They also argue, “It dodges the reality that state and federal affordable housing funding have slowed to a trickle. More than $1 billion annually in affordable housing money has evaporated with the elimination of redevelopment agencies in 2011.

“This massive withdraw of resources has contributed to the current challenges, yet no significant source of ongoing affordable housing funding is on the horizon,” the organization argues.

But proponents argue that, while the state has been assessing housing needs for decades, “its lack of means to enforce them allows local officials to regard perpetual shortfalls with a shrug.”

“All cities in our state need to create housing if we are going to meaningfully address California’s housing shortage,” said Senator Scott Wiener. “We need to be producing 180,000 units of housing a year in California, but we are producing less than half that, which is inflicting real damage. Our housing shortage is harming our environment, economy, health, and quality of life.”

SB 35 would change the authority of RHNA (Regional Housing Need Allocation).  Under SB 35, “if cities aren’t on track to meet those goals, then approval of projects will be streamlined if they meet a set of objective criteria, including affordability, density, zoning, historic, and environmental standards, and if they meet rigorous standards for construction labor.”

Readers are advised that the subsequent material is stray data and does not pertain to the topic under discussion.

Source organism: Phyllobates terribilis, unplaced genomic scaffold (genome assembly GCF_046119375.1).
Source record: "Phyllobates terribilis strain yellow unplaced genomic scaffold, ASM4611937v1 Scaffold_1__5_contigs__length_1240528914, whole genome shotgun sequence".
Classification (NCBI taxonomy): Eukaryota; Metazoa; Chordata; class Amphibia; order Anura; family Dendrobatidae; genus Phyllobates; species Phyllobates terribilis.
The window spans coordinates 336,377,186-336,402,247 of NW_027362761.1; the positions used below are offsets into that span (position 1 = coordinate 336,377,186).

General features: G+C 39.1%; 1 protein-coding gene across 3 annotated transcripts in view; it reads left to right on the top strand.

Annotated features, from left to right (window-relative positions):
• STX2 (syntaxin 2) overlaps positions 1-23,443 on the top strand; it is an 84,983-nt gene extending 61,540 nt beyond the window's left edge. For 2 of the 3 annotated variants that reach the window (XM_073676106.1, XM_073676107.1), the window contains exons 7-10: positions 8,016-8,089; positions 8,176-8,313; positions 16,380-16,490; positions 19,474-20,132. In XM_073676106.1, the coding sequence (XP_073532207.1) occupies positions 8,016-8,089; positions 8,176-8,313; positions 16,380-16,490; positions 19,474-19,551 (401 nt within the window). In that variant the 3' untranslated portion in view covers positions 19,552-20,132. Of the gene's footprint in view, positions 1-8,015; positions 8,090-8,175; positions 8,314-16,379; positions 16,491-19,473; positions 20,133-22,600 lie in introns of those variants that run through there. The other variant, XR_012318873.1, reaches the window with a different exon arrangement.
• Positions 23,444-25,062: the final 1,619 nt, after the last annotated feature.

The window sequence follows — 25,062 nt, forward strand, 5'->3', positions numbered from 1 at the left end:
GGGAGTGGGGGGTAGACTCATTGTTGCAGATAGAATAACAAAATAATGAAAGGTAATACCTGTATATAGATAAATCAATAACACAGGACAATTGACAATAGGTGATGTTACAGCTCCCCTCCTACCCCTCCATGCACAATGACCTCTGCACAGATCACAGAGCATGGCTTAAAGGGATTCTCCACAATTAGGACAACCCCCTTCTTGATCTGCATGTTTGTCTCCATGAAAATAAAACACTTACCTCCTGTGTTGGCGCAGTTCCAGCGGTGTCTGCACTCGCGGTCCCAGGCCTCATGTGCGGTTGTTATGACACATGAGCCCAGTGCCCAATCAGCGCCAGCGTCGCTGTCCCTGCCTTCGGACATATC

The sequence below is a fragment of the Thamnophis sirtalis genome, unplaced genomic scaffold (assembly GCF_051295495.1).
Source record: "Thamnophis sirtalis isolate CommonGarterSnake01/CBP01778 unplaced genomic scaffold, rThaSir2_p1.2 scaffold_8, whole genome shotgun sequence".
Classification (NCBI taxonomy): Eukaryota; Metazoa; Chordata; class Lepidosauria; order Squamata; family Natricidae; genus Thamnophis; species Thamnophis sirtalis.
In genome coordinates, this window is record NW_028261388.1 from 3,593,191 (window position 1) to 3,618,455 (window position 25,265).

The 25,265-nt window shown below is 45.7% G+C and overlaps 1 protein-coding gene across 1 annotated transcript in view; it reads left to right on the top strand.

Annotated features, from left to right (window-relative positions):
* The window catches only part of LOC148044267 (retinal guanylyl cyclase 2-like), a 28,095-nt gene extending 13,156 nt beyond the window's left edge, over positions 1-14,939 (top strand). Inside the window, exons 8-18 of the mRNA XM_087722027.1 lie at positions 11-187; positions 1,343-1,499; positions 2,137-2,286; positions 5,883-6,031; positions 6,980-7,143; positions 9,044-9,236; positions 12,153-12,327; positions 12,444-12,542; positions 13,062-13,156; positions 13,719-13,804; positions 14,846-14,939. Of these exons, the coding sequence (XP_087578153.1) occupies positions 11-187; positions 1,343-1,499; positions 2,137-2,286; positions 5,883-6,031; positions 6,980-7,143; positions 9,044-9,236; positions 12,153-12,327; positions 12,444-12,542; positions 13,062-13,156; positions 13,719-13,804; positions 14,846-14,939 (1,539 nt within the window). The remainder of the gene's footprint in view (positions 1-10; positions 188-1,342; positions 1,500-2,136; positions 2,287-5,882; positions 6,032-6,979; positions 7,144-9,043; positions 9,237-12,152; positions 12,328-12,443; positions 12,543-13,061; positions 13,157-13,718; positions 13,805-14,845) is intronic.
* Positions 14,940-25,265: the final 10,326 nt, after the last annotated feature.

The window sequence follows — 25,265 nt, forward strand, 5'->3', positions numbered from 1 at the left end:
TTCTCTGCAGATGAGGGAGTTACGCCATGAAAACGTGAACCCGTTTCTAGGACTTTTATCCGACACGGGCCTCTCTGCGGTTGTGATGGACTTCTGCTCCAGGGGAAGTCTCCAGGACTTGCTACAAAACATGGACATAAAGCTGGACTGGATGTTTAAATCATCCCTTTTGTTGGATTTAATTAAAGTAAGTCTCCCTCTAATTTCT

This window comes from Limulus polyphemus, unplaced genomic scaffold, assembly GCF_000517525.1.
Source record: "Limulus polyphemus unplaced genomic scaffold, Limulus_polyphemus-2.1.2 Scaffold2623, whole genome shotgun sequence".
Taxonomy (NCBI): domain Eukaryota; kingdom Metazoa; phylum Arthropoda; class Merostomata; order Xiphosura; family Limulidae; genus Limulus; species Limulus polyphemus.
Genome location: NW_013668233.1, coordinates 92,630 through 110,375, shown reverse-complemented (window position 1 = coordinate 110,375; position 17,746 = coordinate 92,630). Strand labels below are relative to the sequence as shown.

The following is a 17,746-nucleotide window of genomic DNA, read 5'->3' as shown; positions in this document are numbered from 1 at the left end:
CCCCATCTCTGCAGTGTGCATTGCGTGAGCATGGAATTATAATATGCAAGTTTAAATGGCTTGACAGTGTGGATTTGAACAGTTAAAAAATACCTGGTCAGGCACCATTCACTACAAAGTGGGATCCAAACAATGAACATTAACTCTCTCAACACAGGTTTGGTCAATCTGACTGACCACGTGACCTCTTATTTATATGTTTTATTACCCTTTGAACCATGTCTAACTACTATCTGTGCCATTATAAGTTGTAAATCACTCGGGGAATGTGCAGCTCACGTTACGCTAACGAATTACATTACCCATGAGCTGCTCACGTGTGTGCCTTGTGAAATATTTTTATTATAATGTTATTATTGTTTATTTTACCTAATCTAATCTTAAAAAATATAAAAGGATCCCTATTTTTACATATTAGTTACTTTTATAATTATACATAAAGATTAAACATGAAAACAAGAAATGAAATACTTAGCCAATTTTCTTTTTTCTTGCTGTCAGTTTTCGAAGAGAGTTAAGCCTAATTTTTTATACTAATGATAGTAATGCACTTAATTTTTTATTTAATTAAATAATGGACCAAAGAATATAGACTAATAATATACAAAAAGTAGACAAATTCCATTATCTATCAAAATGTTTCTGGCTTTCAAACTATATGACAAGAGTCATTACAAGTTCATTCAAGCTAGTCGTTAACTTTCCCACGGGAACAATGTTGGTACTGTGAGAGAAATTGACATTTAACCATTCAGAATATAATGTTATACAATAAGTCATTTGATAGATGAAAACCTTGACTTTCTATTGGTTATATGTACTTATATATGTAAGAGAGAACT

Meanwhile, as Woodland has a city-level discussion on its housing crisis, the Vanguard will host a forum in late September (September 26, 6 to 8 pm at Sophia’s Thai Kitchen) on its housing crisis.

Already committed to that discussion are Councilmember Lucas Frerichs, Chamber President Jason Taormino and Greg Rowe – and the Vanguard has invited ASUCD President Josh Dalavai and UC Davis representative Matt Dulcich to participate in that discussion.

The first part of that discussion will focus on Downtown Parking and the Core Area Specific Plan on August 30, also at Sophia’s Thai Kitchen from 6 to 8, and will feature Mayor Pro Tem Brett Lee, Josh Chapman of the Davis Downtown, Doby Fleeman from Davis ACE, and Rhonda Reed from the Old East Davis Neighborhood Association.

Both events are free and open to the public with a suggested donation voluntarily accepted at the door.

—David M. Greenwald reporting



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About The Author

David Greenwald is the founder, editor, and executive director of the Davis Vanguard. He founded the Vanguard in 2006. David Greenwald moved to Davis in 1996 to attend Graduate School at UC Davis in Political Science. He lives in South Davis with his wife Cecilia Escamilla Greenwald and three children.

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One thought on “Commentary: Rental Housing Crisis Not Just in Davis, but Bad in Davis Nonetheless”

  1. Howard P

    If you don’t remember the quonset huts, particularly where Davis Villas and the ‘Borders site’ is, that was used for student housing right after WWII (GI bill kicked in)… you’re a ‘newbie’… I remember them, but at that time they were either empty or used for storage/equipment (early 70’s).

    Maybe we need to re-think (on campus and off) what ‘housing’ is needed… does it need to be as ‘high scale’ as has been the norm for the last 25 years or so?  At least for interim?